9 items from 2011
The Ides of March is George Clooney's fourth film as director and his second dealing specifically with politics, and his career as a publicly engaged film-maker now inevitably invites comparison with that of Robert Redford. Goodnight, and Good Luck, Clooney's movie about ethical communications and the confrontation in 1953 between liberal broadcaster Ed Murrow and witch-hunting cold warrior Joe McCarthy, is his equivalent of Quiz Show, Redford's movie on burgeoning corruption in the media in the 1950s. The Ides of March is his version of The Candidate, Redford's 1972 picture about democratic politics and the sacrifices and compromises involved in winning elections. The title from Plutarch and Shakespeare is intended to make us think about the scheming and backstabbing that accompanied the assassination of Julius Caesar on 15 March 44Bc, and perhaps to suggest that things were ever thus. »
- Philip French
Director: George Clooney
Running Time: 101 Minutes
Synopsis: An idealistic staffer (Gosling) for a newbie presidential candidate (Clooney) gets a crash course on dirty politics during his stint on the campaign trail. Based on the play by Beau Willimon.
Acting superstar George Clooney has taken to directing in the same way the likes of Clint Eastwood or Mel Gibson has, effortlessly juggling all forms of film making with a few bumps along the way (Leatherheads) but making some great entertainment. Crafting films that make a statement and tell an interesting tale in the process. His previous directorial efforts, Confessions Of A Dangerous Mind and Good Night And Good Luck were superb pieces of cinema that told both fascinating as well as gripping stories. Clooney was able to get incredible »
- Craig Hunter
20 Political Movie Quotes'The Candidate' (1972)
Bill McKay (Robert Redford): [after winning the election] "What do we do now?"
Moneyball, the crackerjack true-life baseball movie starring Brad Pitt as the quirky, embattled, visionary Oakland A’s general manager Billy Beane (a name born to be a movie character), took a lot of people, including me, by surprise. A baseball drama with a star as big as Brad Pitt might have seemed like the perfect summer movie, so you had to wonder a bit why it wasn’t one. Then too, given the film’s late-September, quasi-no-man’s-land release date, it didn’t exactly sound like awards material either (though people have already started to talk about it in that way). Baseball movies, »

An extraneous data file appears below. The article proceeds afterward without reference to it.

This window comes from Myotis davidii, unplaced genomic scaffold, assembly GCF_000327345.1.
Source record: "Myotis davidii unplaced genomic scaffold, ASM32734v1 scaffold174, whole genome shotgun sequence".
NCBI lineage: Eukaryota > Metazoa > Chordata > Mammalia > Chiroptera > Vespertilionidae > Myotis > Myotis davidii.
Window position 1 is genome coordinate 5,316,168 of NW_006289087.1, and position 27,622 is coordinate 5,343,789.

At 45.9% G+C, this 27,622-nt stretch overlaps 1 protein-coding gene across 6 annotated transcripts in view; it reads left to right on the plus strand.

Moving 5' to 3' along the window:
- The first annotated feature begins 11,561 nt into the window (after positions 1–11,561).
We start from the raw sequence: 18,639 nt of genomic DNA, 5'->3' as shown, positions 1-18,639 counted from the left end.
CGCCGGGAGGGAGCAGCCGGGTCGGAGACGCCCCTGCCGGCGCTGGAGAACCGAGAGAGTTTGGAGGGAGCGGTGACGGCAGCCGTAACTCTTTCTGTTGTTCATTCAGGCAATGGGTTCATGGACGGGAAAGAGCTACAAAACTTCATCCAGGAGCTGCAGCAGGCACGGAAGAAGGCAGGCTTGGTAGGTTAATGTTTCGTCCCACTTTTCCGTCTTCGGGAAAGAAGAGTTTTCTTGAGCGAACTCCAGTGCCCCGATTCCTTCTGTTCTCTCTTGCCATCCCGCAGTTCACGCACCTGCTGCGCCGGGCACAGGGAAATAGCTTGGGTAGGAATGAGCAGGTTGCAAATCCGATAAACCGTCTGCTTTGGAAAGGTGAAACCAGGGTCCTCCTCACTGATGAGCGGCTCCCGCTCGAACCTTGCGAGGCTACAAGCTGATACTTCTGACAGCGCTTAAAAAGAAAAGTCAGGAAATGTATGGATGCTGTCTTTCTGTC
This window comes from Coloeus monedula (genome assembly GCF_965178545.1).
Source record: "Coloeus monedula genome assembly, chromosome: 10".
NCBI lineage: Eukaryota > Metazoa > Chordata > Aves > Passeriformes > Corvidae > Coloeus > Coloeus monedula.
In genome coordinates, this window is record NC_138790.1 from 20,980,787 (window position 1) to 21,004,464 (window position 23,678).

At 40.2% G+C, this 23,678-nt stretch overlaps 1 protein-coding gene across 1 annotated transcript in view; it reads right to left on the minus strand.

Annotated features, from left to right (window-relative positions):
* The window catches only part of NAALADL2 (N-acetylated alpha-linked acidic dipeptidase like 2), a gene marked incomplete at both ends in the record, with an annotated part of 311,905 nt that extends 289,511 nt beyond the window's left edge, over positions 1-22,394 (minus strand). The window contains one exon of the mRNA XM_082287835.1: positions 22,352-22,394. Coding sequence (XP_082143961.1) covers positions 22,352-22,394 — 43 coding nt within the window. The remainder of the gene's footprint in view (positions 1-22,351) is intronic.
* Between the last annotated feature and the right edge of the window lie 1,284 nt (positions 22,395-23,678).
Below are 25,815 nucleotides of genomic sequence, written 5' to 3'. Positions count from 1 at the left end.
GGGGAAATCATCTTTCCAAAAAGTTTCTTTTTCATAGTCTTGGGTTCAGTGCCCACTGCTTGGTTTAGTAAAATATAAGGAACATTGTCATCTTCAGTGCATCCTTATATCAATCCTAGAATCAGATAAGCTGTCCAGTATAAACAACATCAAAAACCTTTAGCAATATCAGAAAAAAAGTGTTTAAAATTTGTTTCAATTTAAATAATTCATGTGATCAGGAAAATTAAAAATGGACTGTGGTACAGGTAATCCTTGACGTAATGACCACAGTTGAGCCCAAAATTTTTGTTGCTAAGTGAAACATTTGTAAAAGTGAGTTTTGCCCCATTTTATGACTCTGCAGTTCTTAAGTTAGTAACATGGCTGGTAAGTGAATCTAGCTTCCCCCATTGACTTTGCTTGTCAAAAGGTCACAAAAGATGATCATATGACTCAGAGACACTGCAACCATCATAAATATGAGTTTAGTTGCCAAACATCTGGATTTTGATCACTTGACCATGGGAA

- Owen Gleiberman
In the 10 years since the September 11 terrorist attacks, film directors have responded in myriad ways. Peter Bradshaw charts the rise and fall of the 9/11 movie
At the Venice film festival last week, George Clooney unveiled his new backstairs political drama, The Ides of March, about a Democratic presidential candidate getting bogged down in compromise, backstabbing and the dark political arts. Clooney said that he could conceivably have completed the film before now, but President Obama had been doing too well, and therefore the time wasn't right.
Perhaps Clooney was being serious and perhaps he wasn't. But the remark typifies the dwindling of the memory of 9/11 in Hollywood cinema. The Obama presidency, ushered in by the catastrophe of the Bush reign, is now perceived to be in trouble, and this enables a prominent Hollywood liberal to make the kind of savvy, ahistorically pessimistic political movie that could have been produced at »
- Peter Bradshaw